A recent decision from the Federal Circuit Court of Appeals has interpreted provisions in patent litigation settlement agreements that grant a covenant not to sue. The case is TransCore, LP v. Electronic Transaction Consultants Corp., 2009 WL 929033 (Fed. Cir. 2009).
In TransCore, the plaintiff,TransCore, LP, owned several patents covering automated toll collection systems. TransCore sued Mark IV Industries, a competitor, in 2000, for infringement of the patents. The parties settled the case. In the settlement, Mark IV paid TransCore $4.5 million and TransCore released all existing claims against Mark IV and agreed to an unconditional covenant not to sue for future infringement of the patents.
Mark IV later sold its toll collection systems to the Illinois State Toll Highway Authority (ISTHA). ISTHA then hired a consulting firm, Electronic Transaction Consultants Corp. (EPC), to install and test the toll collection systems that it had purchased from Mark IV.
TransCore then sued ETC in the Northern District of Texas for infringement of four patents. Three of the patents were involved in the TransCore-Mark IV case, and the fourth was issued after the settlement. TransCore sought damages of $20 million.
ETC moved for summary judgment on the grounds that Mark IV’s sales of the toll collection systems to ISTHA were authorized pursuant to the TransCore-Mark IV settlement agreement. ETC argued that the doctrines of patent exhaustion, implied license, and legal estoppel barred TransCore’s claims.
In 2008, the district court granted ETC’s motion for summary judgment. The court held that the TransCore-Mark IV settlement agreement barred TransCore’s claims as to the toll collection systems sold by Mark IV to ISTHA because TransCore’s patent rights with respect to those systems had been exhausted.
TransCore appealed to the Federal Circuit. The appellate court affirmed the grant of summary judgment.
The Federal Circuit explained that under the doctrine of patent exhaustion, “the initial authorized sale of a patented item terminates all patent rights to that item” and that “exhaustion is triggered only by a sale authorized by the patent holder,” quoting the Supreme Court in Quanta Computer, Inc. v. LG Electronics, Inc., 128 S.Ct. 2109, 2115, 2121 (2008). The Federal Circuit held that the issue raised by the TransCore case was “whether an unconditional covenant not to sue authorizes sales by the covenantee for purposes of patent exhaustion.”
TransCore argued that a settlement agreement conveying a license was different from a settlement agreement containing a covenant not to sue, and that the covenant not to sue in the TransCore-Mark IV settlement agreement did not authorize sales. The appellate court disagreed.
According to the court, a patent owner can only convey what it owns, and patent owners only have the right to exclude others from making, using, selling, offering for sale, or importing the patented invention. The court stated: “one cannot convey what one does not own. This principle is particularly important in patent licensing, as the grant of a patent does not provide the patentee with an affirmative right to practice the patent but merely the right to exclude.” Therefore, the court stated that “a patentee, by license or otherwise, cannot convey an affirmative right to practice a patented invention by way of making, using, selling, etc.; the patentee can only convey a freedom from suit.” The court quoted the Supreme Court in stating that “as a license passes no interest in the monopoly, it has been described as a mere waiver of the right to sue by the patentee.” De Forest Radio Telephone & Telegraph Co. v. United States, 47 S.Ct. 366 (1927).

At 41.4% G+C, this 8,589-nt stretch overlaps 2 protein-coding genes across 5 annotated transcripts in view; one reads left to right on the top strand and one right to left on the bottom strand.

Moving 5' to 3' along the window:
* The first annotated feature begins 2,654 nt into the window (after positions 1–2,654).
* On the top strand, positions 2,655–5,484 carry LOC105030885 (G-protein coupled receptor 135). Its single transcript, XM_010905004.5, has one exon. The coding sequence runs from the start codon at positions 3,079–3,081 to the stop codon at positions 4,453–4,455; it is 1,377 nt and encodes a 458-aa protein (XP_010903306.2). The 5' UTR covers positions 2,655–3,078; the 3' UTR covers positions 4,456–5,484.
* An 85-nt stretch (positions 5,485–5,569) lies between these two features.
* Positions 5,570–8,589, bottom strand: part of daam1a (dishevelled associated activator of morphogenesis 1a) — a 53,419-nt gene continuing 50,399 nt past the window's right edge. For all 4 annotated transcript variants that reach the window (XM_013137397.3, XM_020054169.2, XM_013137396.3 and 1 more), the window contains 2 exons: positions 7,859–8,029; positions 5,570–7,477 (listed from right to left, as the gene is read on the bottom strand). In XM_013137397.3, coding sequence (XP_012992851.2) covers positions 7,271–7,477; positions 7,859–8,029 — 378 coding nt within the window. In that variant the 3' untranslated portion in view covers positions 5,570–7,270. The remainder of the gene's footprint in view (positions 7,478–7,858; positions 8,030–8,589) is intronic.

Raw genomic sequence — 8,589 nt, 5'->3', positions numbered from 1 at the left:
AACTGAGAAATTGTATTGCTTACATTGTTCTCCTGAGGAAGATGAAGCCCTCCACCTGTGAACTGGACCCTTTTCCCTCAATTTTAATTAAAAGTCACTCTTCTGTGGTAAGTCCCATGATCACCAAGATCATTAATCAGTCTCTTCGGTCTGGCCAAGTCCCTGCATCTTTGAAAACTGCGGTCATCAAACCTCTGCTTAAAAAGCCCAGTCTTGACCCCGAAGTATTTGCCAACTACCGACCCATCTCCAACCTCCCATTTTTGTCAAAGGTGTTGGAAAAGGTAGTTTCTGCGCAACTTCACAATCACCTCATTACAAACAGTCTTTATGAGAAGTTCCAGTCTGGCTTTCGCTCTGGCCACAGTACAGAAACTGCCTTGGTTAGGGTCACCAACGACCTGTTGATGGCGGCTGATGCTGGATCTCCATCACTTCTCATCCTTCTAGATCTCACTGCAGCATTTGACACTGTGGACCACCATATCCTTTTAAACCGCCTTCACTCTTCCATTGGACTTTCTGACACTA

The appellate court held that a non-exclusive license to a patent is equivalent to a covenant not to sue. The court explained that:
“As a threshold matter, a patent license agreement is in essence nothing more than a promise by the licensor not to sue the licensee. Even if couched in terms of ‘licensee is given the right to make, use, or sell X,’ the agreement cannot convey that absolute right because not even the patentee of X is given that right. His right is merely one to exclude others from making, using or selling X. Indeed, the patentee of X and his licensee, when making, using, or selling X, can be subject to suit under other patents. [Citation omitted.]”
The court noted that the question was not whether a settlement agreement is a covenant not to sue or a license, as both are authorizations, but rather whether the settlement agreement authorized sales.
The court found the covenant not to sue language in the TransCore-Mark IV settlement agreement to be very clear – TransCore agreed not to sue Mark IV for future infringement of any kind. Because there was no limiting language, this meant that all possible infringing acts (making, using, selling, offering for sale, and importing) were permitted. The court indicated that the result might have been different had TransCore used limiting language, such as permitting only “making” or “using” the patented systems.
Based on the clear, broad language of the settlement agreement, the court held that Mark IV’s sales of the systems to ISTHA were authorized and that TransCore’s patent rights to those systems had been exhausted.
This case is likely to affect the drafting of both patent litigation settlement agreements and patent licenses. It is not enough to refer to the term as a “covenant not to sue” or a “license.” According to the court, this difference is merely one of form, not substance. Thus, careful drafting is required in order to avoid having a covenant not to sue be interpreted as a license.